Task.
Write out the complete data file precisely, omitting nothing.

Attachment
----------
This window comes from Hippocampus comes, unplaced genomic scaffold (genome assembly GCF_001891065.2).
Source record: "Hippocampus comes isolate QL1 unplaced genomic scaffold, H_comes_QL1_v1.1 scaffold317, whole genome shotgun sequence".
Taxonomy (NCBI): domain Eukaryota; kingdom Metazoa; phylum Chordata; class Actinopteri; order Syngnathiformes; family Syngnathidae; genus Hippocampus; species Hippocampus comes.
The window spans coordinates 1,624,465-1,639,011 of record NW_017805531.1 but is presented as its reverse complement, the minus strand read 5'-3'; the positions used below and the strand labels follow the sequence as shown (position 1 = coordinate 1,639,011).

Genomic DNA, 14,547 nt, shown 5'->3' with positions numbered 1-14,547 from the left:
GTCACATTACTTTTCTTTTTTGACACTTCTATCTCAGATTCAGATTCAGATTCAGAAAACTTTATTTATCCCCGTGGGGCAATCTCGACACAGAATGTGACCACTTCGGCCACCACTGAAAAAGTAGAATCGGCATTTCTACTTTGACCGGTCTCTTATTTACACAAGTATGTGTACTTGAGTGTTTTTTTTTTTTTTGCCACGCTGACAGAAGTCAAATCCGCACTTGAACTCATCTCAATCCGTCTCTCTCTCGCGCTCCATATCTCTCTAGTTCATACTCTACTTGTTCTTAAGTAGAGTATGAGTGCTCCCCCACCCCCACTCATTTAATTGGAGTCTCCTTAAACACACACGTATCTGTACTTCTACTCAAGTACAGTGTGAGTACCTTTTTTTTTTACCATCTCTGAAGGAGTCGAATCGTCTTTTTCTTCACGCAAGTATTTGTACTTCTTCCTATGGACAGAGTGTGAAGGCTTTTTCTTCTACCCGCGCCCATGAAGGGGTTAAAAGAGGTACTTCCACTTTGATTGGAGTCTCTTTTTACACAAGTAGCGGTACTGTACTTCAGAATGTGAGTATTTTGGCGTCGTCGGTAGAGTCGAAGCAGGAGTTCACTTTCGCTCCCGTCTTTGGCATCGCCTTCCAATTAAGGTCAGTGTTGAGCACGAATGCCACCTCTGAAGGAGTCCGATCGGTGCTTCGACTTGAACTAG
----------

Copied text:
This window comes from Hippocampus comes, unplaced genomic scaffold (genome assembly GCF_001891065.2).
Source record: "Hippocampus comes isolate QL1 unplaced genomic scaffold, H_comes_QL1_v1.1 scaffold317, whole genome shotgun sequence".
Taxonomy (NCBI): domain Eukaryota; kingdom Metazoa; phylum Chordata; class Actinopteri; order Syngnathiformes; family Syngnathidae; genus Hippocampus; species Hippocampus comes.
The window spans coordinates 1,624,465-1,639,011 of record NW_017805531.1 but is presented as its reverse complement, the minus strand read 5'-3'; the positions used below and the strand labels follow the sequence as shown (position 1 = coordinate 1,639,011).

Genomic DNA, 14,547 nt, shown 5'->3' with positions numbered 1-14,547 from the left:
GTCACATTACTTTTCTTTTTTGACACTTCTATCTCAGATTCAGATTCAGATTCAGAAAACTTTATTTATCCCCGTGGGGCAATCTCGACACAGAATGTGACCACTTCGGCCACCACTGAAAAAGTAGAATCGGCATTTCTACTTTGACCGGTCTCTTATTTACACAAGTATGTGTACTTGAGTGTTTTTTTTTTTTTTGCCACGCTGACAGAAGTCAAATCCGCACTTGAACTCATCTCAATCCGTCTCTCTCTCGCGCTCCATATCTCTCTAGTTCATACTCTACTTGTTCTTAAGTAGAGTATGAGTGCTCCCCCACCCCCACTCATTTAATTGGAGTCTCCTTAAACACACACGTATCTGTACTTCTACTCAAGTACAGTGTGAGTACCTTTTTTTTTTACCATCTCTGAAGGAGTCGAATCGTCTTTTTCTTCACGCAAGTATTTGTACTTCTTCCTATGGACAGAGTGTGAAGGCTTTTTCTTCTACCCGCGCCCATGAAGGGGTTAAAAGAGGTACTTCCACTTTGATTGGAGTCTCTTTTTACACAAGTAGCGGTACTGTACTTCAGAATGTGAGTATTTTGGCGTCGTCGGTAGAGTCGAAGCAGGAGTTCACTTTCGCTCCCGTCTTTGGCATCGCCTTCCAATTAAGGTCAGTGTTGAGCACGAATGCCACCTCTGAAGGAGTCCGATCGGTGCTTCGACTTGAACTAG